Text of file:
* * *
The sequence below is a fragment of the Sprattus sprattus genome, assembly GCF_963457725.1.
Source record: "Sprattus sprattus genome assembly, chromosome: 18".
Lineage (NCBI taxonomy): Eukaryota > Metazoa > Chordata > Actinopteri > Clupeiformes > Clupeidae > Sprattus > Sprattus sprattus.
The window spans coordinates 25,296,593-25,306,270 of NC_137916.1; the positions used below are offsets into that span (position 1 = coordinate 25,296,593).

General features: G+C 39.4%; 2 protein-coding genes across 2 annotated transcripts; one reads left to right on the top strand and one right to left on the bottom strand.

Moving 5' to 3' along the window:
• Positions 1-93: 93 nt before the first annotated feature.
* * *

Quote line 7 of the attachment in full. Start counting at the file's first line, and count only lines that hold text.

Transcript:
• Positions 1-93: 93 nt before the first annotated feature.